Subject: Re: [historical] Invoking a Lisp compiler
From: Erik Naggum <>
Date: 1999/01/23
Newsgroups: comp.lang.lisp
Message-ID: <>

* "Matthew X. Economou" <>
| Would it be sensible to have a Lisp compiler that could be invoked
| similarly to e.g. CC under UNIX?

  no, because the results aren't "linked" and "executed" from the
  command-line, except, of course, in a similar "batch" mode.

  note, however, that the command-line is really an interpreter and calls
  out to functions that are loaded from disk every time.  usually, this
  interpreter has some strange syntax for sub-evaluation and has only a few
  simple control structures, cannot use the value from the functions it has
  called except through arcane syntax, and usually you have to deal with
  their "output" through I/O, not actually any values per se.  re-using the
  output of a function may also need a lot of work because it has been
  optimized for people, not for re-use.  I prefer the REPL in Lisp...

| EMACS uses the term "Lisp image" when describing the last stage in its
| build process.  The build process, in this final step, starts up the
| EMACS Lisp engine (src/temacs) and loads all of the various editing
| functions into memory.  It then forces a core dump of this running
| system, and the core file is then "undumped" (their terminology) into a
| runnable executable (src/emacs).

  that last past is wrong.  the executable is not built from a core dump.
  by that time, too much is actually lost to be useful in building an
  executable on most operating systems.  instead, the information in memory
  is written out in a way and an order that causes it to be loaded into
  memory the same way.  basically, the process is that of preparing to make
  the operating system re-create the conditions that exist in the image at
  dump time.

| Is this (effectively) what "build a new Allegro CL image" means, or does
| Allegro (and, I'm assuming, other modern Lisp implementations) do
| something more like the typical C or FORTRAN compiler?

  no, they do basically the same thing: load it into memory, then write
  memory to disk in a way that causes it to be loaded in the same way.
  note that a C program doesn't necessarily know what it will look like in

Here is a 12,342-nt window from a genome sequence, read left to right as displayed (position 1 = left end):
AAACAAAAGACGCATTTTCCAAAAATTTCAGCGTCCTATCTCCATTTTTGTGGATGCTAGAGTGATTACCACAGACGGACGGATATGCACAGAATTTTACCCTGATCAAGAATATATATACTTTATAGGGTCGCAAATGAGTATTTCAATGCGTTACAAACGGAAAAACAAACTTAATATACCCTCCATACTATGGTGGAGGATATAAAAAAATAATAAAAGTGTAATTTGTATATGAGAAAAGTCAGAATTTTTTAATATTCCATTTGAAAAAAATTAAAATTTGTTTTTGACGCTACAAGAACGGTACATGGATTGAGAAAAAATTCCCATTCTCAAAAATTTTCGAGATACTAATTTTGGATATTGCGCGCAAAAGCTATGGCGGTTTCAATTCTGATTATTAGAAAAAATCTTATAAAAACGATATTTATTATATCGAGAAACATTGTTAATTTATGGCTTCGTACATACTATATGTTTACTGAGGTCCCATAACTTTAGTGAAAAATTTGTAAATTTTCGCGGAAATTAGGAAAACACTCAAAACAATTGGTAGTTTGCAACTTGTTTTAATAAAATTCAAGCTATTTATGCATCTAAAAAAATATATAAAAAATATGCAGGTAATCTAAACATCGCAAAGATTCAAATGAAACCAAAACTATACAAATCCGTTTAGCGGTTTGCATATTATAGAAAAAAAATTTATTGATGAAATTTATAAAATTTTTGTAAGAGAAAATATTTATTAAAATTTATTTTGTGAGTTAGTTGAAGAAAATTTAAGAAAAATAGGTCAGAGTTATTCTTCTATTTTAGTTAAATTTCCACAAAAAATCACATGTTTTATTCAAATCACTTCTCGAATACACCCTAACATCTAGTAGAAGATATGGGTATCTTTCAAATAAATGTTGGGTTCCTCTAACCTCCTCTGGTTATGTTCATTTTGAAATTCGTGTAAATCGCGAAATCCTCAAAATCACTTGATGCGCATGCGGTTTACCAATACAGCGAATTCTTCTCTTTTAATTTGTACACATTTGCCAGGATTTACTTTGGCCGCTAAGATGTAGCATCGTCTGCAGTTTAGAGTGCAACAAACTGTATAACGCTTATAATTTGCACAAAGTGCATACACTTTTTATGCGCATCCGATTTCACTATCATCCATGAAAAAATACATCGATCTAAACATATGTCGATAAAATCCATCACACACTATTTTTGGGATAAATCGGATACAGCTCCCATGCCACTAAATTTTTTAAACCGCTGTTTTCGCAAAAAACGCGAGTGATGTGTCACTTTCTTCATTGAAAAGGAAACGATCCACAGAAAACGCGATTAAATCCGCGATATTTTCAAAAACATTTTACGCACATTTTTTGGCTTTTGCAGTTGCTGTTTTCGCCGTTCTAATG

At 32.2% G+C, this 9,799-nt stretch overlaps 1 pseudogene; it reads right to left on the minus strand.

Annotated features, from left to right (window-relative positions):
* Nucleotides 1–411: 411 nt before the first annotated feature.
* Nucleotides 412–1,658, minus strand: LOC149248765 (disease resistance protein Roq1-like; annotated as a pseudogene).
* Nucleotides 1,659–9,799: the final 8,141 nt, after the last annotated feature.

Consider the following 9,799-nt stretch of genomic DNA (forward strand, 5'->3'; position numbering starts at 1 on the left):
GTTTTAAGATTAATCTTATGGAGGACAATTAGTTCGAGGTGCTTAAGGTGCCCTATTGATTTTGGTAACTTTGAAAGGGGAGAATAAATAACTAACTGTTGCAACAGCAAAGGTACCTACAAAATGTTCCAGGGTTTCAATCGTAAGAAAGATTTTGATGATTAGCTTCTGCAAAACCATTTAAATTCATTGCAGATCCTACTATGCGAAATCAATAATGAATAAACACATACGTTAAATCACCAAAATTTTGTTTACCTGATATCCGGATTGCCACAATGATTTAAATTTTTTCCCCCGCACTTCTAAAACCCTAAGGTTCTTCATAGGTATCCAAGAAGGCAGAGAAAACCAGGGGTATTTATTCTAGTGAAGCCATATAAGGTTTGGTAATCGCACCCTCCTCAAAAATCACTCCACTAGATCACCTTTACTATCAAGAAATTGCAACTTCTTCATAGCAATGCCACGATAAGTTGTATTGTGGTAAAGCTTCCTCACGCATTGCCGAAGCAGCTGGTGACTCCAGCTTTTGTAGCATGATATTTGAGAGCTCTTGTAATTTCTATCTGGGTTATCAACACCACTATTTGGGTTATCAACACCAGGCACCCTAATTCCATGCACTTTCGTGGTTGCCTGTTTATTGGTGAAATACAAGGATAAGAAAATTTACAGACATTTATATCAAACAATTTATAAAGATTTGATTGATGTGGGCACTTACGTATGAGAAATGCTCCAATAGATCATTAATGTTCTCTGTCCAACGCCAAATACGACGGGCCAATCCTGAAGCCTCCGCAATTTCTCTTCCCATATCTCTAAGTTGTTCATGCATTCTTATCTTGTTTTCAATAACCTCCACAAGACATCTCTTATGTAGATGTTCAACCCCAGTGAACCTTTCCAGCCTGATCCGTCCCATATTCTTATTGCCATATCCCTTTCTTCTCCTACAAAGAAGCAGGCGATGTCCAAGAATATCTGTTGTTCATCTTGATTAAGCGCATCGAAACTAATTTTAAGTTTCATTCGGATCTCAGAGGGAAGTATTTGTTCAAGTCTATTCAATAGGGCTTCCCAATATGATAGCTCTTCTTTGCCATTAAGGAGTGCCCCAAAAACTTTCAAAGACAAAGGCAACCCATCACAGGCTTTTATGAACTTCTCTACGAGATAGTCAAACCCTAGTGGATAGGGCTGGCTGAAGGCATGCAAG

memory until actually loaded.  there are lots of "loose ends" that the
  operating system and the dynamic object loader take care of.

| The related question is, can one generate DLLs and whatnot with Allegro
| (and/or other modern Lisp implementations)?

  yes.  however, "DLL" is a Windows thing.  it is as yet not possible for
  end users to build shared objects or shared libraries, the Unix way.

| Can one call DLLs from within Allegro, and does spec say anything about
| this?

  which spec?  the documentation for Allegro CL details a foreign interface
  that I believe is fully capable of using any DLL the system provides.

| I'm curious, because every use I've put Lisp to (...) invokes this "self-
| containedness" property (...), whereas languages like ADA, Perl, C,
| FORTRAN, and Pascal seem to be very good at mixing code (...).

  Common Lisp implementations are better at this than most other languages
  -- they have to by virtue of being in a minority.  however, Lisp has a
  much different concept of what constitutes "interface" than C does, and
  the C calling conventions are sorely lacking in the needs that Lisp has.
  also, of course, statically typed languages discard type information by
  execution time, and Lisp keeps it around in the pointers and such.

  calling out to foreign functions is no big deal, you only need to declare
  them properly, but that is no news to people from the languages you need
  to talk to.  if the language is any good (and most aren't :), you should
  be able to generate the interface code in Lisp automatically.  however,
  there is often insufficient information on how the run-time system calls
  its own functions that it is possible to do this without actually
  compiling some interface functions and go through an expensive interface
  that has known properties.

| I seem to be having a difficult time picturing such a Lisp compiler
| though; all my experience with Lisp has been with interpreted
| environments like EMACS, GCL, or Chez Scheme.

  Emacs and GCL have compilers and you really need them.  don't know about
  Chez Scheme, but from what I have read, it does indeed compile files and
  all that stuff.

  how do you picture a C compiler?  would it be harder if you could type in
  C code to an interactive environment and see results immediately?

  BTW, I think you confuse "interpreted" with "interactive".  you really
  don't know what happens when ypu have typed in an expression.  for all
  you know or care, the system doesn't do (loop (print (eval (read)))), but
  (loop (print (funcall (compile nil `(lambda () ,(read))))))

  SIGTHTBABW: a signal sent from Unix to its programmers at random
  intervals to make them remember that There Has To Be A Better Way.